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Diversity of Nitrate-Reducing and Denitrifying Bacteria in a Marine Aquaculture Biofilter and their Response to Sulfide
Year:
2006
Authors :
Cytryn, Eddie
;
.
Minz, Dror
;
.
Volume :
Co-Authors:

Krieger, Bärbel; Schwermer, Carsten U.; Rezakhani, Nastaran; Horn, Marcus A.; Gieseke, Armin; van Rijn, Jaap; Drake, Harold L.; Schramm, Andreas

Facilitators :
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0
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Total pages:
1
)
Abstract:

Conventional aquaculture systems release nitrogen compounds and organic matter into marine environments. As an environmentally-friendly alternative, a zero-discharge mariculture system recently was developed containing a 3-stage biofilter for nitrification, denitrification/anaerobic sludge digestion, and sulfide oxidation. Sulfate reduction in the anaerobic part of the system leads to sulfide concentrations exceeding 5 mM, which may affect nitrate reduction and denitrification. Sulfide can inhibit nitrous oxide reductase, trigger a shift from denitrification to dissimilatory nitrate reduction to ammonium (DNRA), or be used as electron donor for nitrate reduction. The goal of this study was to identify and isolate nitrate-reducing and denitrifying bacteria from the biofilter and to investigate their response to sulfide concentrations relevant for the system. Almost 500 nitrate-consuming isolates were screened by 16S rRNA gene-RFLP; for each RFLP pattern representatives were sequenced. In total, 40 different strains were identified, some of them novel species, mostly affiliating with Alphaproteobacteria but also including Beta- and Gammaproteobacteria, Bacteroidetes, Firmicutes, and Actinobacteria. The diversity of the isolates was compared to the cultivation-independent diversity of nitrate-reducing and denitrifying bacteria based on narG and nosZ as functional marker genes. Growth experiments revealed great differences in sulfide-tolerance among isolates, ranging from < 50 µM to 5 mM; some strains were also able to oxidize sulfide. Increasing sulfide concentrations generally resulted in increased nitrous oxide production. Batch incubations of anaerobic sludge with 15N-nitrate confirmed the in situ relevance of these results and indicated a sulfide-induced shift from denitrification to DNRA.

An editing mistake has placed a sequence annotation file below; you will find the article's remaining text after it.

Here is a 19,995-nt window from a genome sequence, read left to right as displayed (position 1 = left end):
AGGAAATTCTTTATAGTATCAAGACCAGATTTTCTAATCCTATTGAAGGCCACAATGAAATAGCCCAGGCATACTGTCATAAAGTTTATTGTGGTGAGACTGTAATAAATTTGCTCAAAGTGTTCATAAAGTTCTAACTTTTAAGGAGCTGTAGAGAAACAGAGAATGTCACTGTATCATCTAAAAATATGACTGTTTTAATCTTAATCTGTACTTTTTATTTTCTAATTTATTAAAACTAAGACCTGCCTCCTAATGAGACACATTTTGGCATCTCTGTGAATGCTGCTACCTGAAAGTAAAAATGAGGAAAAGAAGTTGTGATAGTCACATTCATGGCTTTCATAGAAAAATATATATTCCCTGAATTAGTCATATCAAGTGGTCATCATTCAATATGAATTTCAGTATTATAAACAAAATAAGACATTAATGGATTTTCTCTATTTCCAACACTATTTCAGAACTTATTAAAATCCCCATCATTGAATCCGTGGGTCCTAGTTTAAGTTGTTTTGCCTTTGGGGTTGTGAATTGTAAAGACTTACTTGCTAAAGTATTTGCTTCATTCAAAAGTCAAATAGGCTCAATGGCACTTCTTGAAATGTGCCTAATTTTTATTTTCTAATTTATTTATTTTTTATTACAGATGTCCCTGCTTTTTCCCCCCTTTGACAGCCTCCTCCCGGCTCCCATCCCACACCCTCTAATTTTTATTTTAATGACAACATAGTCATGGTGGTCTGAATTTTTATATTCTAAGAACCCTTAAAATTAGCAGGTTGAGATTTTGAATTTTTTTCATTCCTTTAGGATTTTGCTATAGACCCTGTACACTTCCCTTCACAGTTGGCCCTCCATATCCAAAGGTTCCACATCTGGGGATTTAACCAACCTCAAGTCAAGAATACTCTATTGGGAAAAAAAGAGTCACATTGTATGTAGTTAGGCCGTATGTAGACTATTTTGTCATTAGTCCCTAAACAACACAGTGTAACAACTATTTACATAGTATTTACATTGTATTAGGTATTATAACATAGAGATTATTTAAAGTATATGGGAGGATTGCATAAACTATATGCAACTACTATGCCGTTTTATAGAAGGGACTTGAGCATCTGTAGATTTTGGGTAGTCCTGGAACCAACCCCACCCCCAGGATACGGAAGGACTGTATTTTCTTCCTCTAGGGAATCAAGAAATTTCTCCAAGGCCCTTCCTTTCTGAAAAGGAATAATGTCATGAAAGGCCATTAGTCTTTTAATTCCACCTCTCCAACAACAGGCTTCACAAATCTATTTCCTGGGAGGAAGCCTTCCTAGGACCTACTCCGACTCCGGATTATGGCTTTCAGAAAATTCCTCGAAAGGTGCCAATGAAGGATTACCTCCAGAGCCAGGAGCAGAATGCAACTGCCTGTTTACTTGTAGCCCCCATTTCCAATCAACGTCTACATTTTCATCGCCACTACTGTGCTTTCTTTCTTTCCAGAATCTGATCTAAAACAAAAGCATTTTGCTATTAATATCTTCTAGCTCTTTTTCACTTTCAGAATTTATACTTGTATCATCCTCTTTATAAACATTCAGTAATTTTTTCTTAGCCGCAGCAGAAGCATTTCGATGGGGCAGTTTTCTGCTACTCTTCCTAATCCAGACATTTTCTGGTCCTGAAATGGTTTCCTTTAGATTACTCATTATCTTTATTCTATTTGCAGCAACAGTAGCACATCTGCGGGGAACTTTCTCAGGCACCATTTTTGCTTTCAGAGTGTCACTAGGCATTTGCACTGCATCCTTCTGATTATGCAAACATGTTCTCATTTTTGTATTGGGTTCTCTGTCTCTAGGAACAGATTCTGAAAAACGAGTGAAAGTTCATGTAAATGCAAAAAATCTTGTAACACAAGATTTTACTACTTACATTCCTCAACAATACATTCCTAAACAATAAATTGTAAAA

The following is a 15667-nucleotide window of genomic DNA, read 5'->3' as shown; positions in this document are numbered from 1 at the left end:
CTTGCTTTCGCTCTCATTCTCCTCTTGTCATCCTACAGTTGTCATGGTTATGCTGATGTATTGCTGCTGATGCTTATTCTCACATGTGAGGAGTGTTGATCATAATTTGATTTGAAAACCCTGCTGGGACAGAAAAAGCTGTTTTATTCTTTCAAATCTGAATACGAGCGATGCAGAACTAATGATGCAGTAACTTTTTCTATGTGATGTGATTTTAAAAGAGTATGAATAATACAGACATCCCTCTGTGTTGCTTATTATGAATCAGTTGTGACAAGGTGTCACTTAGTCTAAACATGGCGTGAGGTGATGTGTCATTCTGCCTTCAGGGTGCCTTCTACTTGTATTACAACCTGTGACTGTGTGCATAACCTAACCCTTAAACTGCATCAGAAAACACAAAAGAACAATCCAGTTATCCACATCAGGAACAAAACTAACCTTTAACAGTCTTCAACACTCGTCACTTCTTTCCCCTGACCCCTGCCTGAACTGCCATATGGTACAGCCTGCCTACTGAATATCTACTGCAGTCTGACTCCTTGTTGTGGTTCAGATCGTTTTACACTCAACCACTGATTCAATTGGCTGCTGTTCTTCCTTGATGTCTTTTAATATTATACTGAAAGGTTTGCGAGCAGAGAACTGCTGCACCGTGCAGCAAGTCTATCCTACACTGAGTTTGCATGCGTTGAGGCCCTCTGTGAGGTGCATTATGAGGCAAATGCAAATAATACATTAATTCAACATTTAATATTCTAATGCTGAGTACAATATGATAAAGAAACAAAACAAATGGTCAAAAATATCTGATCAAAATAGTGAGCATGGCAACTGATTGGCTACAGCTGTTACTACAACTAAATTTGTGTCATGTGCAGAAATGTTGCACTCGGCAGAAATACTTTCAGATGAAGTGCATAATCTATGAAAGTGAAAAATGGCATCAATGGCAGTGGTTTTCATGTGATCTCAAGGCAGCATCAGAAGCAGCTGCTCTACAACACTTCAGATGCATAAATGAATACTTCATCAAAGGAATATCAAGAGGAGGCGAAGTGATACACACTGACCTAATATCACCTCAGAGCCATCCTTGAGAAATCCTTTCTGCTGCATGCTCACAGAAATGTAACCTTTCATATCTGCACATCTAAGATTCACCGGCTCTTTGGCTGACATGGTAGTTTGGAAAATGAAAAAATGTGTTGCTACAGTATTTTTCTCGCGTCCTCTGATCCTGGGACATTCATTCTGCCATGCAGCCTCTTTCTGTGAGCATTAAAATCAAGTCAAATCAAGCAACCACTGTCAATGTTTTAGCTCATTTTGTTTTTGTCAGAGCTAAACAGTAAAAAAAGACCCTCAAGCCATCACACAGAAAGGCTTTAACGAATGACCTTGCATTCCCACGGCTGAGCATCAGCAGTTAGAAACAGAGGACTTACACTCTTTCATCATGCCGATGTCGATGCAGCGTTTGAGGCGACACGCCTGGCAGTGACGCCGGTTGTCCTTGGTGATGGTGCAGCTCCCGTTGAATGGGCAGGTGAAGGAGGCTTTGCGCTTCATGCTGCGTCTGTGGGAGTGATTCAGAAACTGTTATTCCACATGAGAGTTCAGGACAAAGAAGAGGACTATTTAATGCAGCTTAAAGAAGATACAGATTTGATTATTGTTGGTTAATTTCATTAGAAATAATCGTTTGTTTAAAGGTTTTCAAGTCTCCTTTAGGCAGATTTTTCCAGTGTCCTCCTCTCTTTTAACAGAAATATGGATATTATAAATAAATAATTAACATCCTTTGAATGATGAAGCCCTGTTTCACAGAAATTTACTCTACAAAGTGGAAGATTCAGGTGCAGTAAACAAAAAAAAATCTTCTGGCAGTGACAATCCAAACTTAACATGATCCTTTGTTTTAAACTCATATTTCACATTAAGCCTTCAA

Note:
Related Files :
aquaculture
bacteria
Biofilters
DENITRIFICATION
Marine aquaculture
nitrate
sulfide
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Article number:
0
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Database:
Google Scholar
Publication Type:
Conference paper
;
.
article
;
.
Language:
English
Editors' remarks:
ID:
41405
Last updated date:
02/03/2022 17:27
Creation date:
18/06/2019 10:59
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Scientific Publication
Diversity of Nitrate-Reducing and Denitrifying Bacteria in a Marine Aquaculture Biofilter and their Response to Sulfide

Krieger, Bärbel; Schwermer, Carsten U.; Rezakhani, Nastaran; Horn, Marcus A.; Gieseke, Armin; van Rijn, Jaap; Drake, Harold L.; Schramm, Andreas

Diversity of Nitrate-Reducing and Denitrifying Bacteria in a Marine Aquaculture Biofilter and their Response to Sulfide

Conventional aquaculture systems release nitrogen compounds and organic matter into marine environments. As an environmentally-friendly alternative, a zero-discharge mariculture system recently was developed containing a 3-stage biofilter for nitrification, denitrification/anaerobic sludge digestion, and sulfide oxidation. Sulfate reduction in the anaerobic part of the system leads to sulfide concentrations exceeding 5 mM, which may affect nitrate reduction and denitrification. Sulfide can inhibit nitrous oxide reductase, trigger a shift from denitrification to dissimilatory nitrate reduction to ammonium (DNRA), or be used as electron donor for nitrate reduction. The goal of this study was to identify and isolate nitrate-reducing and denitrifying bacteria from the biofilter and to investigate their response to sulfide concentrations relevant for the system. Almost 500 nitrate-consuming isolates were screened by 16S rRNA gene-RFLP; for each RFLP pattern representatives were sequenced. In total, 40 different strains were identified, some of them novel species, mostly affiliating with Alphaproteobacteria but also including Beta- and Gammaproteobacteria, Bacteroidetes, Firmicutes, and Actinobacteria. The diversity of the isolates was compared to the cultivation-independent diversity of nitrate-reducing and denitrifying bacteria based on narG and nosZ as functional marker genes. Growth experiments revealed great differences in sulfide-tolerance among isolates, ranging from < 50 µM to 5 mM; some strains were also able to oxidize sulfide. Increasing sulfide concentrations generally resulted in increased nitrous oxide production. Batch incubations of anaerobic sludge with 15N-nitrate confirmed the in situ relevance of these results and indicated a sulfide-induced shift from denitrification to DNRA.

Scientific Publication
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